The president’s assistants planned to eat dinner with us and all the district leaders in our zone. By the time we finally arrived at the predetermined train station, it was already almost 7:00, and we had to be finished by 7:30. To make matters worse, nobody had planned on a restaurant, and we didn’t know what establishments were in the vicinity. We ended up making a dash for a distant mall, running across a vast Christmas-decorated plaza and up nine flights of escalators to scarf down some overpriced pizza. The necessary information was conveyed, though, so our brief meal accomplished its intended purpose.
Standing on the street in Tucheng.
I packed some basic living necessities into a large plastic grocery bag and left with Elder Johnson for a companion exchange in Taibei. The next morning, we rode the MRT to Songshan to get Elder Johnson his driver’s license. After riding the train for half an hour, searching for the remote office on foot, taking a taxi, and waiting in several lines, we realized that Elder Johnson didn’t have the correct paperwork. We left in a hurry, and were halfway across Taibei before I realized I had left my bag with all my personal belongings back in the DMV office.
There was no going back because of time constraints. I returned home to Tucheng empty-handed, having lost my electric razor, hygiene supplies, towel, exercise clothes, retainer, medication, and (worst of all) the brand-new exercise shoes my family sent me for my birthday.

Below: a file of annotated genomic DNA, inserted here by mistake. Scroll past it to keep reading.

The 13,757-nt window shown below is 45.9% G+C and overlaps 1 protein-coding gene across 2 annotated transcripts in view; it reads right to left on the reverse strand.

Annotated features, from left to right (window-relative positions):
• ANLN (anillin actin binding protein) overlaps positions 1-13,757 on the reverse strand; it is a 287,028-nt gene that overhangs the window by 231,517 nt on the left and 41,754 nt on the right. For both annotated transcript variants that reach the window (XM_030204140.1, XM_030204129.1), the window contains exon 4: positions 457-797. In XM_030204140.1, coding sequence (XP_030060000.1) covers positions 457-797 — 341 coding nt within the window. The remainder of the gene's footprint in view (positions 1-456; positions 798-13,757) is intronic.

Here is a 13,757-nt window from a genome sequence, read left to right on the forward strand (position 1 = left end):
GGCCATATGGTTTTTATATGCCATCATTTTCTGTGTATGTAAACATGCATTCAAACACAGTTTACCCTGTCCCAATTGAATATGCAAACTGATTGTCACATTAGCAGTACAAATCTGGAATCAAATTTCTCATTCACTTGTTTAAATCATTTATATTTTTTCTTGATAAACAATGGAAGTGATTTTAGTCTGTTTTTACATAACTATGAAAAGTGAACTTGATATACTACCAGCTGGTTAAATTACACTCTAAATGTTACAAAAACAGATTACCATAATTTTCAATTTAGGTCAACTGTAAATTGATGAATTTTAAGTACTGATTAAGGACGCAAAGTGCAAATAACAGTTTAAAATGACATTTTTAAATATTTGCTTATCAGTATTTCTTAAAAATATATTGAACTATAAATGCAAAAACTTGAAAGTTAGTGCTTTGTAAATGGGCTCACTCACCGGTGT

The next day, I tried to be positive, but I was so upset it was hard for me to focus on the work. We didn’t have the DMV’s number, and I wouldn’t have been allowed to call them anyway, so I just left a message for the mission financial secretary, relating the sorry plight of my plastic bag.
On Wednesday, the secretary finally called me back. "Do you want the good news or bad?" she asked.
"Bad," I said.
"There isn’t any bad news. The good news is that the DMV is holding your bag at the first floor. Get over there quick!"
Elder Roe and I rode the MRT all the way back to Songshan and strode along the busy streets to the DMV. I walked in, asked for the package, and described its contents. A woman pulled the familiar crinkled, smelly Carrefour bag from under the counter.
"We thought it was explosive," she told me.
Elder Roe and I with Sister Lai, a member we call our "Taiwanese mom."
All inconveniences aside, it was a great week. Brother Liao and Sister He are progressing marvelously; they both attended church and a baptismal service afterwards. Brother Liao even brought his grandson to English class.
Because of concern over the aforementioned oral blood blisters, I went to the hospital to have my blood tested. Thankfully, all of the results were normal. No blood blisters have appeared in the past two weeks, and the past ones have already healed.
This might be my last email from Tucheng, for real this time! Transfers are this Thursday.